Monthly Archives: February 2015

Four Forces Watch: Gentrification

Luke Juday and others report, Since 1990, downtowns and central neighborhoods in cities across the country have attracted significantly more educated and higher-income residents. Young adults (22-34 years old) have increased as a proportion of residents in the center of … Continue reading

Posted in Four Forces Watch | 7 Comments

Kevin Erdmann Revisits the Housing Boom

He writes, the commonly repeated anecdotes of janitors and checkout clerks being handed $300,000 mortgages on a hope and a prayer do not appear to be representative. On net, all the new mortgages went to families with incomes around $45,000 … Continue reading

Posted in Housing and housing finance, PSST and Macro, Three-Axes Model | 9 Comments

Piketty and Mort Sahl

Timothy Taylor quotes from a recent journal article by Piketty, and then summarizes, In case you didn’t catch all that, Piketty is noting that r>g is not useful for discussing income inequality, and does not necessarily lead to wealth inequality, … Continue reading

Posted in books and book reviews, income distribution-wealth-poverty, Timothy Taylor is my Favorite Blogger | 1 Comment

Reluctant Heroes Austan Goolsbee and Alan Krueger

They write, It is fair to say that no one involved in the decision to rescue and restructure GM and Chrysler ever wanted to be in the position of bailing out failed companies or having the government own a majority … Continue reading

Posted in Economic education and methods, Timothy Taylor is my Favorite Blogger, Tyler Cowen is my Favorite Blogger | 9 Comments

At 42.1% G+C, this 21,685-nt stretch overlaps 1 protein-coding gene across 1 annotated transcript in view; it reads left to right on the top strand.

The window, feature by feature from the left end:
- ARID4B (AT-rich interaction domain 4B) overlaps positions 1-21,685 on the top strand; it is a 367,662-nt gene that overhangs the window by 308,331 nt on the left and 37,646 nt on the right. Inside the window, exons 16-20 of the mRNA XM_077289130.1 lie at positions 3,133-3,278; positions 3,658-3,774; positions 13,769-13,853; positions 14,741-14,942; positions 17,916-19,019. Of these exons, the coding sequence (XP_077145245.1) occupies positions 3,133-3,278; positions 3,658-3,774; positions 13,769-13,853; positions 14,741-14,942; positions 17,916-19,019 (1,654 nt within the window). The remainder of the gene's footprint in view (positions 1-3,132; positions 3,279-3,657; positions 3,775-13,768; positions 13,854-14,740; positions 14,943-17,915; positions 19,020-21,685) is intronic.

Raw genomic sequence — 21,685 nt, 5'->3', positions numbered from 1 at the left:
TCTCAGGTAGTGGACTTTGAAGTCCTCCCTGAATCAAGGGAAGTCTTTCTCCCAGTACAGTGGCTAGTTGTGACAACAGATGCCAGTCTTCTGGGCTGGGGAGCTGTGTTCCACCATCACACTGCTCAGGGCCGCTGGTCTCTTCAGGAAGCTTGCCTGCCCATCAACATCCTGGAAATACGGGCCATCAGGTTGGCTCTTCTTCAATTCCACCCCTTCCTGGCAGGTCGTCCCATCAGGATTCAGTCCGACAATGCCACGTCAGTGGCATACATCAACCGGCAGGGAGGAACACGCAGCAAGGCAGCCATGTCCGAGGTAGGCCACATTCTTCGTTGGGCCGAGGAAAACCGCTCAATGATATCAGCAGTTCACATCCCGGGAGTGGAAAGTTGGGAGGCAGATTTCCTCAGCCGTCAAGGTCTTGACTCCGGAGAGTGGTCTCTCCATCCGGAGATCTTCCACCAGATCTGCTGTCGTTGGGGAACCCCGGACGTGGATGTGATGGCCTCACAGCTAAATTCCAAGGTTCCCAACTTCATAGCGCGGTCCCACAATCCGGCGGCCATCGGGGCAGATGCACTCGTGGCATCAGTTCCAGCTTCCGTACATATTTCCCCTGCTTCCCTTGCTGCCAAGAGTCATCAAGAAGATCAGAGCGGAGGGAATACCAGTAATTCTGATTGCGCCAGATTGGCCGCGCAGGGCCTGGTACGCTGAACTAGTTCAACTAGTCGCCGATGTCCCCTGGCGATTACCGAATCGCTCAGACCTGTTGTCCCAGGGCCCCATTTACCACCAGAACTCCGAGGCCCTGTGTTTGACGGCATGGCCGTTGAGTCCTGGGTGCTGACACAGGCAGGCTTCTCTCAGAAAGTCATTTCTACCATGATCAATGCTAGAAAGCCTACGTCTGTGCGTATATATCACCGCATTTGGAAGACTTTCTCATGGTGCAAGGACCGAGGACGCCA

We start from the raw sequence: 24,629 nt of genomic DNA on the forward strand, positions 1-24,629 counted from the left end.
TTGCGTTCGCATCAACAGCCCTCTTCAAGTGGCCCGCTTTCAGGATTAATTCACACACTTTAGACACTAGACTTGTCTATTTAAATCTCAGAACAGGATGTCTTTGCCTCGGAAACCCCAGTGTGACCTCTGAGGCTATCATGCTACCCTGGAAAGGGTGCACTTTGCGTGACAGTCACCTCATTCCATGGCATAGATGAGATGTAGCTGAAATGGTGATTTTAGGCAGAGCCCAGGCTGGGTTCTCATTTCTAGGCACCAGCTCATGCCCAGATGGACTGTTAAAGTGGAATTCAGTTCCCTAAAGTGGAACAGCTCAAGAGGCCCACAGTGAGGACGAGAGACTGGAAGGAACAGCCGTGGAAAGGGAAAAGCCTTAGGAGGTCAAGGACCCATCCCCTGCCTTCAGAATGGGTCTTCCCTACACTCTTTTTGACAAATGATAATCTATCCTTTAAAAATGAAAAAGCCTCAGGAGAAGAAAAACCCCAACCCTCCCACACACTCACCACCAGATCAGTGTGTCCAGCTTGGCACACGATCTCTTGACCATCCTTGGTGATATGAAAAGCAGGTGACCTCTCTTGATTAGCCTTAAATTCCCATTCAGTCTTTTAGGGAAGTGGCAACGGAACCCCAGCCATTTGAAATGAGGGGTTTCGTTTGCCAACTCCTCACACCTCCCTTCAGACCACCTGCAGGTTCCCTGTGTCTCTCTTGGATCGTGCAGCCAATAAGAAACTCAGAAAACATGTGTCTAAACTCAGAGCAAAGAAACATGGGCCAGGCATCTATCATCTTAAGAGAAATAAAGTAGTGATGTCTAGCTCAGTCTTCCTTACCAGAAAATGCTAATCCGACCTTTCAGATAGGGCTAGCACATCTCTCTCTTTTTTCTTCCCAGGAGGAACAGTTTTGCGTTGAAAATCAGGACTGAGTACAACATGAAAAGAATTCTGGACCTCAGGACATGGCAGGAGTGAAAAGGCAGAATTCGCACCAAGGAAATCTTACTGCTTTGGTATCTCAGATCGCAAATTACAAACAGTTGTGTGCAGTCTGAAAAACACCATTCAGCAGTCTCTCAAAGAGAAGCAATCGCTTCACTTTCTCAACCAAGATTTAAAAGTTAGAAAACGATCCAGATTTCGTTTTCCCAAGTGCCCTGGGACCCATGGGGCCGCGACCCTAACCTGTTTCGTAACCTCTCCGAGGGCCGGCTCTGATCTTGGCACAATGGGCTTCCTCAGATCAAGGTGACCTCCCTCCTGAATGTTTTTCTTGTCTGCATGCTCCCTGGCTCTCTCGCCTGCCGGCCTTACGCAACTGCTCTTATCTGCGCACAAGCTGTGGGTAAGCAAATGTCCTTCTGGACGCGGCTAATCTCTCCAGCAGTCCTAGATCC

Human Capital and Chainsaw Arms

Noah Smith offers this: So how should we think about human capital? Here’s an analogy that I think works well. You agree that a chainsaw is capital, right? OK, now imagine a chainsaw that you graft permanently onto someone’s arm, … Continue reading

Posted in Uncategorized | 1 Comment

New Commanding Heights Watch

From the NYT. Ms. Waugh, like many other hard-working and often overlooked Americans, has secured a spot in a profoundly transformed middle class. While the group continues to include large numbers of people sitting at desks, far fewer middle-income workers … Continue reading

Posted in Four Forces Watch, Tyler Cowen is my Favorite Blogger | 1 Comment

Four Forces Watch: Larry and the Robots

Mike Konczal writes, There’s been a small, but influential, hysteria surrounding the idea is that a huge wave of automation, technology and skills have lead to a massive structural change in the economy since 2010. He goes on to say … Continue reading

Posted in Four Forces Watch, PSST and Macro, Scott Sumner is Coherent | 9 Comments

The Harm of Government Debt

Tyler Cowen writes, I worry that the general decline of discretionary government spending may make politics less stable (but also more interesting, not necessarily in a good way). When there is plenty of spending to bicker about, politics revolves around … Continue reading

Posted in government debt crisis, Tyler Cowen is my Favorite Blogger | 2 Comments

Four Forces Watch: Coastal Incomes

Derek Thompson reports, For Flint, Detroit, Youngstown, Cleveland, and Milwaukee, the demise of manufacturing, steel production, and other off-shored blue-collar work have gutted these foundries of good middle-class jobs. Pointer from Mark J. Perry, who provides two interesting tables and … Continue reading

Posted in Four Forces Watch | 4 Comments

The Closed Network of Faculty Hiring

Colleen Flaherty reports on a study of academic hiring. The study, published this week in Science Advances, is based on hand-curated data about placements of 19,000 tenure-line faculty members in history, business and computer science at 461 North American institutions … Continue reading

Posted in Economic education and methods | 8 Comments